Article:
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  3. How lucky you are to have clients of such long standing, and how lucky to be able to spend your days bringing beauty to their lives!

    Obviously I'm supporting the US athletes, but am delighting in watching such a great show from the Brits, as well! We recorded the opening ceremonies and watched it twice again....just outstanding!

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  4. Hello Gary:
    How very sad that you should have had to face the deaths of three people who you have known over the years trough work in such a short space of time.

    But we are delighted to know that you are at last able to catch up after all of the appalling weather over the past few months which must, surely, have hindered your schedules.

    Here summer continues apace with today's temperature set to be over 40C. Too hot for anything!

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  5. Hi Sherlock,
    Thanks for your kind words. Yes, the weeks left me a bit all over the place. We always take tea whilst sitting on the edge of the fountain and discussing what to do next. Ferret racing...lol....I think I will explain in the next post. Take care.

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  6. Hi Chris,
    I thought the same about the Hydrangea. The lacecaps in particular are beautiful in my book. It's funny, we arived twenty minutes early for the show, and so went to kill the time with a few photos. Three hours later we went into the show! Gardening is a wonderful purifier of the mind and soul!

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  7. Hi Tim,
    Long time no see! We never lose sight of the fact that we are so lucky to have clients for so many years. Only trouble is that you get attached to them. The American team are performing very well indeed, but Yey!......Andy Murray as well!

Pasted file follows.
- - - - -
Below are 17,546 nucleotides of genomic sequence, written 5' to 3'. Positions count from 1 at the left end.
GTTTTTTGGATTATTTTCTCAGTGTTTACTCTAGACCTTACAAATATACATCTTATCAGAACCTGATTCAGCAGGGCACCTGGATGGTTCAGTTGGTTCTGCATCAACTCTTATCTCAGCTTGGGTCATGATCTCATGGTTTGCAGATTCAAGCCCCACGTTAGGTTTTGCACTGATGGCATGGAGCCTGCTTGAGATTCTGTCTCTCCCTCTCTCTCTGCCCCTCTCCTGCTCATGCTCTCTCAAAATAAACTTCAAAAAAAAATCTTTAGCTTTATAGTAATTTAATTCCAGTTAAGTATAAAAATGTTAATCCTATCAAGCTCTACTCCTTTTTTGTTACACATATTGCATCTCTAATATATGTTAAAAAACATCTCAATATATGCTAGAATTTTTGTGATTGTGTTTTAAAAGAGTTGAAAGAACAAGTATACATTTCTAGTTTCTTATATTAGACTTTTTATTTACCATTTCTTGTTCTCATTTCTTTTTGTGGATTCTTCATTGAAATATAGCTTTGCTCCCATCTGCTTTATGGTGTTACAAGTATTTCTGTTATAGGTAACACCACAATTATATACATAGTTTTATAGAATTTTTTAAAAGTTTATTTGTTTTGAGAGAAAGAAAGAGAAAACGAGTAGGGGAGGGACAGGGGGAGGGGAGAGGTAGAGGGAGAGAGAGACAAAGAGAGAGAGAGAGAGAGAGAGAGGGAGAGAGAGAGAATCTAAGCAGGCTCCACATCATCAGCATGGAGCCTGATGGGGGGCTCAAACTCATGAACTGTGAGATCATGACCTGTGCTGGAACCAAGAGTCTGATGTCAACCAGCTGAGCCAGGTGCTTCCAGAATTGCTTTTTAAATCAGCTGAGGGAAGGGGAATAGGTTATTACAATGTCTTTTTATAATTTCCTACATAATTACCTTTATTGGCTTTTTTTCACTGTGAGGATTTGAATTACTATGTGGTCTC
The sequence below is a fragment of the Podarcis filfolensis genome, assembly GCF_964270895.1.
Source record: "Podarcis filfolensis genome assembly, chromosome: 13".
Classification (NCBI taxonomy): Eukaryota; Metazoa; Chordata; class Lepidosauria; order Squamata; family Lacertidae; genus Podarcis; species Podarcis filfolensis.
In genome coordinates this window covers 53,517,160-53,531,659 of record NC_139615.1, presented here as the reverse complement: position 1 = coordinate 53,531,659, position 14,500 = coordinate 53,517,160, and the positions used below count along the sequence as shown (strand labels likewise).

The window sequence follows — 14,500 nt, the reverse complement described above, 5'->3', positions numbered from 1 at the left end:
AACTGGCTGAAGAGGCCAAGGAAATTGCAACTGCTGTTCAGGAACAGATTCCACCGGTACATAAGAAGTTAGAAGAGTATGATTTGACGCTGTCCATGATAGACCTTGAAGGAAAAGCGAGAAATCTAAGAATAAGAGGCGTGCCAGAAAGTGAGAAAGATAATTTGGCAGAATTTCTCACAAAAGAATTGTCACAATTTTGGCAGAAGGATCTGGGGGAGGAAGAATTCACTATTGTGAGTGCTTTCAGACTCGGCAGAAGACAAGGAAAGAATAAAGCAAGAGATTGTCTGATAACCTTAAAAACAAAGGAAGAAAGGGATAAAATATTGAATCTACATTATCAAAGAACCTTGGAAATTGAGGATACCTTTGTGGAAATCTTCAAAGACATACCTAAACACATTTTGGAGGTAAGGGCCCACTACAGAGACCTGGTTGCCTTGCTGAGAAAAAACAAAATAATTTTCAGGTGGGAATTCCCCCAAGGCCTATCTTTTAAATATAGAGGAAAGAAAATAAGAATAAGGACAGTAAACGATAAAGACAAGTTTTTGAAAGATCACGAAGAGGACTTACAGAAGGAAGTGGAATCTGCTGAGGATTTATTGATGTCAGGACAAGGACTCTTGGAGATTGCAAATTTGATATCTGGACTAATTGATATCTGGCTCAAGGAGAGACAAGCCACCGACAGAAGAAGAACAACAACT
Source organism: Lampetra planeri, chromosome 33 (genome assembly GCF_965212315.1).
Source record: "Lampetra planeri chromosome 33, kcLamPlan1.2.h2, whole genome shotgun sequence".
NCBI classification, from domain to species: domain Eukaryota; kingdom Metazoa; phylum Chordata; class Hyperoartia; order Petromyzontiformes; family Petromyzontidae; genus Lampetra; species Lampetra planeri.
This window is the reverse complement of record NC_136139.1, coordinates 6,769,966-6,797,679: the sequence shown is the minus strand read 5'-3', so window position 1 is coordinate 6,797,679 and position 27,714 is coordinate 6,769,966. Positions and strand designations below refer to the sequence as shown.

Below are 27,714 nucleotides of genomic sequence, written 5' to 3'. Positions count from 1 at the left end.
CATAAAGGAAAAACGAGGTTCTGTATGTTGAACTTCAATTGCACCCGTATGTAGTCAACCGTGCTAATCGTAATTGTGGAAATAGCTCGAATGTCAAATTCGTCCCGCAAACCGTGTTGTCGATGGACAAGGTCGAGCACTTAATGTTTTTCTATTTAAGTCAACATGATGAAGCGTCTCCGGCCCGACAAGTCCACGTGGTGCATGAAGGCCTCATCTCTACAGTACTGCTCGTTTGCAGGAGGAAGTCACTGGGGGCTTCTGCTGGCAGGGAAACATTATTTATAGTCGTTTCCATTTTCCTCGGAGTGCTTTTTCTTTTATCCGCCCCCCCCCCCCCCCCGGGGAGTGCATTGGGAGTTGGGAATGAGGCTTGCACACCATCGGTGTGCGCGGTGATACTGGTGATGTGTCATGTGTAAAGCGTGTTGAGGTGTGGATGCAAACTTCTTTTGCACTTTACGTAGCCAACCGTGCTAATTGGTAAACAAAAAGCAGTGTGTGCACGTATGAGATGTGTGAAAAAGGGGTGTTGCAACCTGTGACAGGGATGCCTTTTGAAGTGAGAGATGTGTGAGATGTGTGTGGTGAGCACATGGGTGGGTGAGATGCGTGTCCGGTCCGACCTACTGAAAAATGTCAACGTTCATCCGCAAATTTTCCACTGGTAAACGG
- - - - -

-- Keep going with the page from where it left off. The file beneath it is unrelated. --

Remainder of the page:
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  8. Hi Jane and Lance,
    It's 7am on a sunny Monday morning. I think the week is finally going to be a better one thanks. 40C?.....Phew, but maybe not too hot for a nice cool Daiquiri on a shady terrace somewhere? Thanks for dropping in.

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  9. Working in health care in a small community for 12 years has taught me a lot about the unexpectedness of death. .and losing friends and acquaintances! But over the last 6 months we have buried a dear friend and mentor at the age of 67, my own father 2 weeks before his 63rd birthday, and my husbands 34 year old cousin. .hers was the only one we expected. This was the first time in my existence that I have been so profoundly affected by it. .I think it is always a great reminder to those of us in the living. .that we DON'T have forever!! Too many people live like they do. .And I'm always thankful for the fact that right now. .God, my Father, is preparing a place for me. .How wonderful that will be. .where there will be no questions, no tears, and no sorrow!! I hope to meet you there one day!! Here's to a better week for you!